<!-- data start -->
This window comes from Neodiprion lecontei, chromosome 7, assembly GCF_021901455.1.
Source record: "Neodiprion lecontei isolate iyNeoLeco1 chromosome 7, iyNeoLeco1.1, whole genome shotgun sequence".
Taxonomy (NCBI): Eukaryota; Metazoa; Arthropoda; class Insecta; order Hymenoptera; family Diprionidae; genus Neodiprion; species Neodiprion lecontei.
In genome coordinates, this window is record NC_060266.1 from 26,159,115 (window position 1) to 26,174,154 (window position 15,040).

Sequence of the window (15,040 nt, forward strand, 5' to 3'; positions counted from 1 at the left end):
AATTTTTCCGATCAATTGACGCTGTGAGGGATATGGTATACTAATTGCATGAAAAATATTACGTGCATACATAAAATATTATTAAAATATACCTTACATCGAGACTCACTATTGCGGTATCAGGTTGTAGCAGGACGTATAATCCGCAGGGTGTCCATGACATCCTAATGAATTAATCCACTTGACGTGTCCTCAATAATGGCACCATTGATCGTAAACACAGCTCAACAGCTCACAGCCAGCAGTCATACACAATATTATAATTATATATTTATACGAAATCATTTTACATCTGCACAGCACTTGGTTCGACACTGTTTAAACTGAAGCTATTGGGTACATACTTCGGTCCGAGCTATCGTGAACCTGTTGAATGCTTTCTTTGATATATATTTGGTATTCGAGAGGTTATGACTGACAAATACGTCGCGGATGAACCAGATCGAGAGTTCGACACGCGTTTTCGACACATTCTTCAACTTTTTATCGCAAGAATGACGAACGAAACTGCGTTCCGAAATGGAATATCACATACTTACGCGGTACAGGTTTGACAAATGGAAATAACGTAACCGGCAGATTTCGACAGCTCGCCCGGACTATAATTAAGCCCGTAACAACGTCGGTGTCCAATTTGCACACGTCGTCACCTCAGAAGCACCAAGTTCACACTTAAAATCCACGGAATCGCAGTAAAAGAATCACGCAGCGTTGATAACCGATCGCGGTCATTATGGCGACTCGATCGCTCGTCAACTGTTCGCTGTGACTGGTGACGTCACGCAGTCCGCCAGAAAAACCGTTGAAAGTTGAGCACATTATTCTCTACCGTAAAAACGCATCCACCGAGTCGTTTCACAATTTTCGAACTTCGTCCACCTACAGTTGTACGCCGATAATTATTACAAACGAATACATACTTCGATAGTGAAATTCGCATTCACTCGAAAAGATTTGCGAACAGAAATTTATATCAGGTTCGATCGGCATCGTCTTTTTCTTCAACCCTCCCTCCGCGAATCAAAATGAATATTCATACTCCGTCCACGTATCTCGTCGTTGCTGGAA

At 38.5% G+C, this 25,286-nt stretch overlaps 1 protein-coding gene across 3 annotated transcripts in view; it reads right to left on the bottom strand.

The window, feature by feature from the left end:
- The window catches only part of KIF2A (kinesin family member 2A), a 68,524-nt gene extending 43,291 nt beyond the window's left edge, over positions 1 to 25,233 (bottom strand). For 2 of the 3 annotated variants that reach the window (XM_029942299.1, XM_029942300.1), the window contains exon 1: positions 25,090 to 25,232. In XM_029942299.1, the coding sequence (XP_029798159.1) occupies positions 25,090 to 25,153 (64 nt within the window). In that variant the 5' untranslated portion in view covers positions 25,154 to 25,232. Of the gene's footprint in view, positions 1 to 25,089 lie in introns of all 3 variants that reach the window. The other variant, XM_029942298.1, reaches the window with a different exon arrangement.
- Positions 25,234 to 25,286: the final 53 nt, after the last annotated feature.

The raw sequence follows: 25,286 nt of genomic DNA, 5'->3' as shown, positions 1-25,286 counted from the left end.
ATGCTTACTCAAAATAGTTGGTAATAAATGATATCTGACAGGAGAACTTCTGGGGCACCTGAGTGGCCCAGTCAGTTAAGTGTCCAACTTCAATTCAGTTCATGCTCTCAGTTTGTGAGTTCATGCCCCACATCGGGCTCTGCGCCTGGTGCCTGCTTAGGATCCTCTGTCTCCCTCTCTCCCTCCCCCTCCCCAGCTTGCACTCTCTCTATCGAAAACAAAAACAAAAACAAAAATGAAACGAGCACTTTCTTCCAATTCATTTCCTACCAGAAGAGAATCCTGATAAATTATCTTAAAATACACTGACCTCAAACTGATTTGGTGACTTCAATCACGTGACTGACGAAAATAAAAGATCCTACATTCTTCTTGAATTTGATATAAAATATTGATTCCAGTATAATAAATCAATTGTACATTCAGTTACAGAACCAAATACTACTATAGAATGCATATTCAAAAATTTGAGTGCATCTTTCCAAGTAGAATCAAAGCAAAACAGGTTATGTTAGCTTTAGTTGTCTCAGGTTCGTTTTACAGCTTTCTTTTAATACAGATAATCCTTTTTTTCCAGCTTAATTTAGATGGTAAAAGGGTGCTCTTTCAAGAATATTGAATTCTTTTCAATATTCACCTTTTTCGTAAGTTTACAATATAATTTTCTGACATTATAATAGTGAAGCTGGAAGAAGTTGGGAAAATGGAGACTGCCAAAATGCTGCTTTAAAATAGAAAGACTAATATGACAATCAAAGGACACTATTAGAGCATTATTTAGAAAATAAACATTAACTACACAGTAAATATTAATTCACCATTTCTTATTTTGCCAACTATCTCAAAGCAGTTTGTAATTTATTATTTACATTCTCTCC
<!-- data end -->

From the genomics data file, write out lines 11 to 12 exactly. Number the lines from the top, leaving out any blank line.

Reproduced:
The raw sequence follows: 25,286 nt of genomic DNA, 5'->3' as shown, positions 1-25,286 counted from the left end.
ATGCTTACTCAAAATAGTTGGTAATAAATGATATCTGACAGGAGAACTTCTGGGGCACCTGAGTGGCCCAGTCAGTTAAGTGTCCAACTTCAATTCAGTTCATGCTCTCAGTTTGTGAGTTCATGCCCCACATCGGGCTCTGCGCCTGGTGCCTGCTTAGGATCCTCTGTCTCCCTCTCTCCCTCCCCCTCCCCAGCTTGCACTCTCTCTATCGAAAACAAAAACAAAAACAAAAATGAAACGAGCACTTTCTTCCAATTCATTTCCTACCAGAAGAGAATCCTGATAAATTATCTTAAAATACACTGACCTCAAACTGATTTGGTGACTTCAATCACGTGACTGACGAAAATAAAAGATCCTACATTCTTCTTGAATTTGATATAAAATATTGATTCCAGTATAATAAATCAATTGTACATTCAGTTACAGAACCAAATACTACTATAGAATGCATATTCAAAAATTTGAGTGCATCTTTCCAAGTAGAATCAAAGCAAAACAGGTTATGTTAGCTTTAGTTGTCTCAGGTTCGTTTTACAGCTTTCTTTTAATACAGATAATCCTTTTTTTCCAGCTTAATTTAGATGGTAAAAGGGTGCTCTTTCAAGAATATTGAATTCTTTTCAATATTCACCTTTTTCGTAAGTTTACAATATAATTTTCTGACATTATAATAGTGAAGCTGGAAGAAGTTGGGAAAATGGAGACTGCCAAAATGCTGCTTTAAAATAGAAAGACTAATATGACAATCAAAGGACACTATTAGAGCATTATTTAGAAAATAAACATTAACTACACAGTAAATATTAATTCACCATTTCTTATTTTGCCAACTATCTCAAAGCAGTTTGTAATTTATTATTTACATTCTCTCC